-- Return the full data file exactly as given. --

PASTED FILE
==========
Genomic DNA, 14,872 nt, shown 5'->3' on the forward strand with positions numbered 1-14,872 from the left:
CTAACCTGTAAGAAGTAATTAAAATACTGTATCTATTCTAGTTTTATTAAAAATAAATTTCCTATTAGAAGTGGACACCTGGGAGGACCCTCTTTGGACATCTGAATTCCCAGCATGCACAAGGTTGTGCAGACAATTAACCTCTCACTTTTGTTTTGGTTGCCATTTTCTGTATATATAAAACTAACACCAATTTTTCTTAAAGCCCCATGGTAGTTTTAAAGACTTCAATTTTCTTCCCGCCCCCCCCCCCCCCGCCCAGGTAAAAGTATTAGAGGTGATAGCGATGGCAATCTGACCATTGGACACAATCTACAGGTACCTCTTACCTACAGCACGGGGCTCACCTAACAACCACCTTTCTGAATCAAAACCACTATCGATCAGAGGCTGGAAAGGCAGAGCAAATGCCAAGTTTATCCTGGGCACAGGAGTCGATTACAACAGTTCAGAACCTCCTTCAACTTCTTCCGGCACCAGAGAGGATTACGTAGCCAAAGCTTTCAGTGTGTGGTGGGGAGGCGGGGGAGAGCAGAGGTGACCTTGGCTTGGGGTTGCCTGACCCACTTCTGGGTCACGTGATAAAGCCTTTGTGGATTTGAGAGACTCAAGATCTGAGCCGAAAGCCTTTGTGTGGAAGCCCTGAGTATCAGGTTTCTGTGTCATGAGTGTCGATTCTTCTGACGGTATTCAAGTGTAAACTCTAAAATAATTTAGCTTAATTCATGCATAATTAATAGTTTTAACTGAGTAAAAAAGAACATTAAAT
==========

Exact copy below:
Genomic DNA, 14,872 nt, shown 5'->3' on the forward strand with positions numbered 1-14,872 from the left:
CTAACCTGTAAGAAGTAATTAAAATACTGTATCTATTCTAGTTTTATTAAAAATAAATTTCCTATTAGAAGTGGACACCTGGGAGGACCCTCTTTGGACATCTGAATTCCCAGCATGCACAAGGTTGTGCAGACAATTAACCTCTCACTTTTGTTTTGGTTGCCATTTTCTGTATATATAAAACTAACACCAATTTTTCTTAAAGCCCCATGGTAGTTTTAAAGACTTCAATTTTCTTCCCGCCCCCCCCCCCCCCGCCCAGGTAAAAGTATTAGAGGTGATAGCGATGGCAATCTGACCATTGGACACAATCTACAGGTACCTCTTACCTACAGCACGGGGCTCACCTAACAACCACCTTTCTGAATCAAAACCACTATCGATCAGAGGCTGGAAAGGCAGAGCAAATGCCAAGTTTATCCTGGGCACAGGAGTCGATTACAACAGTTCAGAACCTCCTTCAACTTCTTCCGGCACCAGAGAGGATTACGTAGCCAAAGCTTTCAGTGTGTGGTGGGGAGGCGGGGGAGAGCAGAGGTGACCTTGGCTTGGGGTTGCCTGACCCACTTCTGGGTCACGTGATAAAGCCTTTGTGGATTTGAGAGACTCAAGATCTGAGCCGAAAGCCTTTGTGTGGAAGCCCTGAGTATCAGGTTTCTGTGTCATGAGTGTCGATTCTTCTGACGGTATTCAAGTGTAAACTCTAAAATAATTTAGCTTAATTCATGCATAATTAATAGTTTTAACTGAGTAAAAAAGAACATTAAAT